The feature article in the Personal Journal section was The Birth-Control Riddle: Fifty Years after the Pill's Debut, almost Half of all Pregnancies in the U.S are Unplanned.
I have to say that even if I felt so inclined to use contraception, what would be the point? Thanks to knowing NFP, I know when my fertile periods are, and I'd be too worried about the contraception failing to feel comfortable using it then.
Yet despite all these options, the rates of unplanned pregnancies remain high: Almost half of all pregnancies in the U.S.—some 3.1 million a year—are unintended, according to the most recent government survey, from 2001. One out of every two American women aged 15 to 44 has at least one unplanned pregnancy in her lifetime. Among unmarried women in their 20s, seven out of 10 pregnancies are unplanned.
An updated version of those numbers from the 2006 National Survey of Family Growth is expected to be released next month. But population experts don't anticipate much change; the rate of unplanned pregnancy was the same in 1994, and smaller studies have found that even newer birth-control methods haven't made much of a dent.
Why are the numbers so high?
The answer is a complex tangle of cultural, religious, behavioral, educational and economic factors. Many of those unplanned pregnancies become wanted babies. About a million are aborted each year and others are miscarried.Almost half (48%) of unintended pregnancies involve contraceptive failures. In 52% of the cases, couples used no birth control at all. (Emphasis mine.)
At first I had a knee-jerk irritable reaction to the fact that article made practically no mention of Natural Family Planning, but by the end I was glad not to have it lumped in with the other methods. Because NFP may involve family planning, but what it is not is contraception. Here, a money quote from the Catechism of the Catholic Church on the subject:
2399 The regulation of births represents one of the aspects of responsible fatherhood and motherhood. Legitimate intentions on the part of the spouses do not justify recourse to morally unacceptable means (for example, direct sterilization or contraception).But we have not exhausted the riches of the WSJ in regards to making relationships work. On the other side of the marital behavioral spectrum, we have Honey, Do You Have To...?, an article about the little peevish things one's spouse does. It holds an instructive reminder that the jerks you shall have always with you.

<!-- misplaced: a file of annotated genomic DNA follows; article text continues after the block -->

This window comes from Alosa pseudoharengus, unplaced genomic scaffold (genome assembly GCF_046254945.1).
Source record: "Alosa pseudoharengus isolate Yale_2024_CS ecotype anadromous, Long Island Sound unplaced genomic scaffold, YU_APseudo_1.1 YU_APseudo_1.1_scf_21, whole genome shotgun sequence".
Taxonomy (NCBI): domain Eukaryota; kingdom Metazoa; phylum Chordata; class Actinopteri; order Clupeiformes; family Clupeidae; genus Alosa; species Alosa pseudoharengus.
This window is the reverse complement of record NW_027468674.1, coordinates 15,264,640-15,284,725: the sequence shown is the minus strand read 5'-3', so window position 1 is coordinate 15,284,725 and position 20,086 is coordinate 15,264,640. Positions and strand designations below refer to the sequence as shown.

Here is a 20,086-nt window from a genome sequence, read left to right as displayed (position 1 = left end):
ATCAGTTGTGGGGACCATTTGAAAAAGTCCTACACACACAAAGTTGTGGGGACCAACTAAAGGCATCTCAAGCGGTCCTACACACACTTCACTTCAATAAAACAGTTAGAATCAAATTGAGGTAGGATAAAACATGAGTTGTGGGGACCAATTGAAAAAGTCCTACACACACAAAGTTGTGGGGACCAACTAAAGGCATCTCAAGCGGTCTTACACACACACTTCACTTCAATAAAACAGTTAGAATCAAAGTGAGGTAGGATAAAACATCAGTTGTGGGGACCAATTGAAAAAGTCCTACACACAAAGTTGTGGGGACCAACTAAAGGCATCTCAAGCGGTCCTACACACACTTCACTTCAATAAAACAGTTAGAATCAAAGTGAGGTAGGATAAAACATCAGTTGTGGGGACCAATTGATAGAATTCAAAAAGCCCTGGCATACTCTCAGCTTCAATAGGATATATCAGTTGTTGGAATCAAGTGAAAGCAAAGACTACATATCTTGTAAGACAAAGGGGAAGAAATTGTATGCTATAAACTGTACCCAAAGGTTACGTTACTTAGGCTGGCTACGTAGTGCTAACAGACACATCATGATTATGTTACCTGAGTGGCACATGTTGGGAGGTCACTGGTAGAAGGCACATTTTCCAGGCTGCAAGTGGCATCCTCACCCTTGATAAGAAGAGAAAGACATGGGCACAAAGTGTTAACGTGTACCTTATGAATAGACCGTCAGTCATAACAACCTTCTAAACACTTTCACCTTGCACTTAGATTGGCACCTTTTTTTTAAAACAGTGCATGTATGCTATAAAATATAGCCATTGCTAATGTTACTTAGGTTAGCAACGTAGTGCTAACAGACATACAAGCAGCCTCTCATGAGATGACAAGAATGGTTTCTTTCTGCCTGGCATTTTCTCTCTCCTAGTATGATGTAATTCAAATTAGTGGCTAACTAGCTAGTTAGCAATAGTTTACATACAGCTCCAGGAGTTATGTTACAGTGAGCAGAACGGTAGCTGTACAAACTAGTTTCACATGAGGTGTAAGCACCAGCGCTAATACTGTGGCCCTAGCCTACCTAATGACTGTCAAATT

OMG. She's talking about ripping apart a family and reneging on her vows, and to support this she brings in... the English muffins? Talk about moral seriousness.
When Jim Caudill's first wife sat him down and explained that she wanted a divorce, she had a long list of complaints: He didn't help enough with the kids. He didn't do his share of the housework. They were more devoted to work than to each other.
Then she brought up the English muffins. "She said, 'You never butter them to the edges, you just pat it in the middle,'" says Mr. Caudill, a 59-year-old winery marketing representative in Santa Rosa, Calif.
Mr. Caudill was stunned. But gradually, the message sunk in. "The weight of a small thing can be onerous," he says. "It's a symptom of a larger need."
Or, take this gem:
Too bad she learned this lesson in maturity too late to save her first marriage.
The dishwasher was a sticking point in Vige Barrie's first marriage. She says her husband often left his dirty dishes in the sink or on the counter, a habit that so infuriated her she even brought it up with their marriage counselor. "It was beyond me that he couldn't get his hand in gear to deliver a dirty dish a few inches over to the dishwasher," says Ms. Barrie, 57, who works in media relations at Hamilton College in Clinton, N.Y. "Was I a maid?"
Ms. Barrie, who has since divorced and remarried, was dismayed to find that her second husband also leaves his dirty dishes in the sink. But she says she has finally learned to take it in stride. "By the time you marry a second time, you grow up," she says. "I realized how important it was to have a partner for the big life stuff and that the little life stuff ruins the present moment."(emphasis mine)
And if it turns out that it wasn't really that important, that other factors ruined the first marriage, then why even bring it up? I pondered this as I remembered sitting listening to another woman complain about her husband's similar habit. Here is a lady who considers herself to be in a very happy marriage, I thought, and yet why does she find it necessary to tell everyone about this dumb little trait of her husband's? What's the point of running him down like that, especially if it will simply make you focus on the small things that irritate you, instead of all the qualities about him that you rightly admire? Why deliberately rip holes in the seams of your marriage?
More to the point: let him who is without sin cast the first stone. For every complaint a woman can make about her husband, the husband can doubtless match in kind. (And vice versa.) But that kind of tit-for-tat beefing is hardly conducive to maintaining a strong mature relationship. Pulling the log out of one's own eye is usually a good starting point for marital happiness.
And I'm off, to do the dishes. For my husband, not at him.